Ala Kukui, a retreat space on a verdant sloping hillside in isolated Hāna, Maui, was carved from the lush Hāna jungle in 2000. The owner, a long-time Hāna resident, envisioned the property as a serene place for healing, rejuvenation, and restoration of the soul. The name 'Ala Kukui' translates to “path of enlightenment.” In 2015, Hāna resident Kau‘i Kanaka‘ole came on board as the Executive Director and made an immediate discovery—it was missing a cultural component. For the past four years, she has expanded the retreat’s mission to create an empowering space for the local Hāna community in more ways where they are able to share their culture with others. One of the most impactful events at Ala Kukui is Hānā Kū, a cultural community event aimed at perpetuating Hawaiian culture, where chefs from around the Islands come to learn from and cook for the local families. We caught up with Kau‘i in between meals to talk story about Ala Kukui and the deeper meaning behind Hāna Kū.
What was your inspiration and motivation for shifting the focus of Ala Kukui from a wellness retreat to a community cultural center?
My drive and motivation was to make this more of a place where our community can thrive; a place not only for the people of Hāna to experience healing, but sharing as well. If you are able to feed your whole community, that light cannot help but shine outwards. I wanted to create opportunities of empowerment and cultural inspiration for our community members, and then through that kind of energy exchange, the different people who come here and utilize the space for personal healing retreats can also take part in that energy that our community members cultivate here.
And how did Hāna Kū come to be?
Hāna Kū was inspired by our Hāna families because we have hunters, fishermen, gatherers, and farmers who have not only fished, hunted, and harvested in the same spots but have prepared food the same way for generations. The traditional practices still continue today in specific places, and I felt that these were such important practices to shine light on, especially for our own people. It's a way for them to understand the importance of what they’re doing and encourage them to continue passing along this incredible knowledge to the next generation, and it's also a way to help encourage them to take pride in what they do—especially for the younger generation. We want the kids to be able to take pride in what their ancestors, their kupuna (elders), and their mom and dad are teaching.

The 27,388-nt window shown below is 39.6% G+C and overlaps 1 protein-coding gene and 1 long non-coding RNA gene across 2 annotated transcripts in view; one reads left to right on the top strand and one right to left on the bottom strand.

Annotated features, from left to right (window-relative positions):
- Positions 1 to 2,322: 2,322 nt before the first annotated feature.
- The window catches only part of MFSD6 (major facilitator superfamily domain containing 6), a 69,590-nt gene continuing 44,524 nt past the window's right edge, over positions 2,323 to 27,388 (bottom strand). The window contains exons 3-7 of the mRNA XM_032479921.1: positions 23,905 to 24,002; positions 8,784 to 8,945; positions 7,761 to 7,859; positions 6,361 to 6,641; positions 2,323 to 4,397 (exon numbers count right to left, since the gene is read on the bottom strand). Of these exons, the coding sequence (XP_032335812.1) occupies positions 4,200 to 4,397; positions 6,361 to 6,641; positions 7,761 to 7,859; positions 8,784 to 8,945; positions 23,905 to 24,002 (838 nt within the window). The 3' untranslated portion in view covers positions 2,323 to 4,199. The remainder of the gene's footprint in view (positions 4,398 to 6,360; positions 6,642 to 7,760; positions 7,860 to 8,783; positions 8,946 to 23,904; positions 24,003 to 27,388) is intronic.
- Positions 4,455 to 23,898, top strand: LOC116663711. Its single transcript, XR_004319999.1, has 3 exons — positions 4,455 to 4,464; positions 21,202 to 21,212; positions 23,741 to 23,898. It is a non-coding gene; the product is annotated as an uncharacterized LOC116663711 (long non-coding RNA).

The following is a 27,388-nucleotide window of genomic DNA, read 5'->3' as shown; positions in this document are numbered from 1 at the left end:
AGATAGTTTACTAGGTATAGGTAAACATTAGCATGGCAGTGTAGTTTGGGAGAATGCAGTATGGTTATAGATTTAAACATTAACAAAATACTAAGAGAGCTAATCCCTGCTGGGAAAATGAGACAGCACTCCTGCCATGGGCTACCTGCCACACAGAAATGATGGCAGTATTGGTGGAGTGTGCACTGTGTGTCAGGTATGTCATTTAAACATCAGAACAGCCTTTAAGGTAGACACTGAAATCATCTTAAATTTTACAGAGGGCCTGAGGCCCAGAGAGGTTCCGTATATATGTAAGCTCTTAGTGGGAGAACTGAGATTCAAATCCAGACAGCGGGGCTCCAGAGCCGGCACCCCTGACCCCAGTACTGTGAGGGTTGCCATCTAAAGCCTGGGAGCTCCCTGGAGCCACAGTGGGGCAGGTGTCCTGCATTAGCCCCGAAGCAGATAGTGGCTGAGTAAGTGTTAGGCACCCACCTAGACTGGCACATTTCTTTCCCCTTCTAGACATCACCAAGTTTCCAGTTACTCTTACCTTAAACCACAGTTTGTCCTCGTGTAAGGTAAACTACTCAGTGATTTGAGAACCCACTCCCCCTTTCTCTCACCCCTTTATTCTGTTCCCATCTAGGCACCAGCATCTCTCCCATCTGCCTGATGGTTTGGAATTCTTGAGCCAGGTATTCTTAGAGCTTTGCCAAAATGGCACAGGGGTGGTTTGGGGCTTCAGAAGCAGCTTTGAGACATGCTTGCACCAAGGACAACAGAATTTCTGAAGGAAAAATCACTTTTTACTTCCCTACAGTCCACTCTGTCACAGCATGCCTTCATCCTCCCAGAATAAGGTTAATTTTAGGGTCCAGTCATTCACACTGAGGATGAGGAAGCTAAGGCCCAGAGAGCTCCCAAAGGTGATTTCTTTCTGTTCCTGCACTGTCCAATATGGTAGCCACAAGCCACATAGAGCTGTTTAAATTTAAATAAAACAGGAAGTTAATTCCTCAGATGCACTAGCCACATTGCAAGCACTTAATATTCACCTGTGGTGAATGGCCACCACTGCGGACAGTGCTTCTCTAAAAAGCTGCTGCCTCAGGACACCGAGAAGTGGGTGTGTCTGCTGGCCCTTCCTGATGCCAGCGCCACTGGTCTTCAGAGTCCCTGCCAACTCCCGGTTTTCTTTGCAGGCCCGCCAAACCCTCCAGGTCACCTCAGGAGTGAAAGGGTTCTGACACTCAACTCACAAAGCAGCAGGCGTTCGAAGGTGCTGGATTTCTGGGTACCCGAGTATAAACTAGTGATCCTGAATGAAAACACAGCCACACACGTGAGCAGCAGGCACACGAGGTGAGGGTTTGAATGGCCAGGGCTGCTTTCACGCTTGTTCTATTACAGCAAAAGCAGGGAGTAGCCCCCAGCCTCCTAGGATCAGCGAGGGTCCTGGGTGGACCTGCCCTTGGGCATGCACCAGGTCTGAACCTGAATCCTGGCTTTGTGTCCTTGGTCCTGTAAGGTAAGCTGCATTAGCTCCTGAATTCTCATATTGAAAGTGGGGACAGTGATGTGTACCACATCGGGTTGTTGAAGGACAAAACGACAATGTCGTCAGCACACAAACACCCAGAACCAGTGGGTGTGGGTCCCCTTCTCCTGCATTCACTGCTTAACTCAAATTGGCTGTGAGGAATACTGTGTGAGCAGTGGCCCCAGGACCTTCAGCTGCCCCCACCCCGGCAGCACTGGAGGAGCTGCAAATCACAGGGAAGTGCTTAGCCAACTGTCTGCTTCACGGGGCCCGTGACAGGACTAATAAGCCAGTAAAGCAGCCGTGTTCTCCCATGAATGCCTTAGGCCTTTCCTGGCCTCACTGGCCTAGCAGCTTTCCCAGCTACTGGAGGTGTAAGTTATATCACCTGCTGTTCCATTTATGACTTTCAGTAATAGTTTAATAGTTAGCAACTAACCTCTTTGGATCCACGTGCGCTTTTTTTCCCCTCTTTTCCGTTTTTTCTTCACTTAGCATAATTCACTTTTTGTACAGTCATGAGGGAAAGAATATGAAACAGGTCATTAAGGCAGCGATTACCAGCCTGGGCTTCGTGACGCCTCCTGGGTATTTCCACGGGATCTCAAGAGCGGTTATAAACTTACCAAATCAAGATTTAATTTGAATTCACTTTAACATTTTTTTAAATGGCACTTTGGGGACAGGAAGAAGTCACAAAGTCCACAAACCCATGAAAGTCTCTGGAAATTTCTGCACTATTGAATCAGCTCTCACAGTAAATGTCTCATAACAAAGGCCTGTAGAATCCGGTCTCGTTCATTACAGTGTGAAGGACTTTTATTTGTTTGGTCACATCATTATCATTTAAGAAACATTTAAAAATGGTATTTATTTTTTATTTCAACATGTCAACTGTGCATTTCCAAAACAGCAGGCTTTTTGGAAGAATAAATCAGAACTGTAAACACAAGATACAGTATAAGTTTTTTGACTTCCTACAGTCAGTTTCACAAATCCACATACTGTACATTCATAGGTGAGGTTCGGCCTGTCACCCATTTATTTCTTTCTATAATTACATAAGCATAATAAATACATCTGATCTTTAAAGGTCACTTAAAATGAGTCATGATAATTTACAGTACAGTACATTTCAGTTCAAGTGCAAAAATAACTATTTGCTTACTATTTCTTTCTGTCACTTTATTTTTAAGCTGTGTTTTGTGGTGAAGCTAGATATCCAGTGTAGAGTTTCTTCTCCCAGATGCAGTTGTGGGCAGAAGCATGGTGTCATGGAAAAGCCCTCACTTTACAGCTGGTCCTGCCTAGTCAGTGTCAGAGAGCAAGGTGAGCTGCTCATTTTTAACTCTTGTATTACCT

How did the cooking component with professional chefs play into the event?
The most important part of Hāna Kū is not only helping our families recognize the importance of what they do, but also helping them figure out a way to push that practice forward and encourage the next generation to make that tradition even better. So, we thought chefs were the best way to cultivate that tradition because it has so much to do with food and family. Food and the act of eating is universal; it breaks down barriers. We had some really good chef friends that were interested in being a part of the event, so we asked some of them to come along. We had one family host the chefs for the weekend, and they took the them down to the beach and showed them how to throw nets and how to dive. Then, they took them up to the mountain and caught some pigs. They brought all of that food back here to Ala Kukui and shared recipes, family stories, and of course, food. What came out of that was an almost magical kind of authentic exchange—a truly human exchange—and it allowed our people to really be proud of who they were and where they came from. You could even see it reflected in the younger generation—we had these amazing chefs like Sheldon Simeon and Mark Noguchi who not only cooked amazing food with whatever they caught, but they helped to validate the family’s traditions and bring that about in our youth.
Please share with us the meaning behind the name Hāna Kū.
Growing up in Hāna, we used to use "Hāna Kū" in a negative way to mean the backcountry. The word 'Hana' without the kahako over the first letter "a" simply means 'work'. But when you put that kahako over the first "a", the word 'Hāna' stands for an attention to detail and an alertness in your work; it's a kind of work that is very focused and intentional. The word 'kū' has to do with being upright and standing, but it also represents the god; it has to do with ascension and striving to ascend to another level. So, when you have this alertness and intention in the work that you’re doing because you are aspiring to get to another level, that is the true meaning behind 'Hāna Kū'. That reciprocal relationship felt so important, and to us, there’s nothing "backcountry" or shameful about that. Hāna Kū is about celebrating, uplifting, and empowering our native people, and restoring pride in the things that they do.
Is there a way to share this experience with others that might not know a lot about Hāna?
We created this culinary event and fundraiser dinner for nonprofit Hāna Kū ‘Aha ‘Āina as an opportunity to share the experience with people who may not know about Hāna, its families, and their generational practices. We bring all of the chefs and families back every year; they go gather the protein, they go fishing and hunting, and then they go to the secret spots with the chefs and listen to the stories of the family. They still get to experience that authentic exchange, and they still get to understand and immerse themselves in the generational practices that are still happening.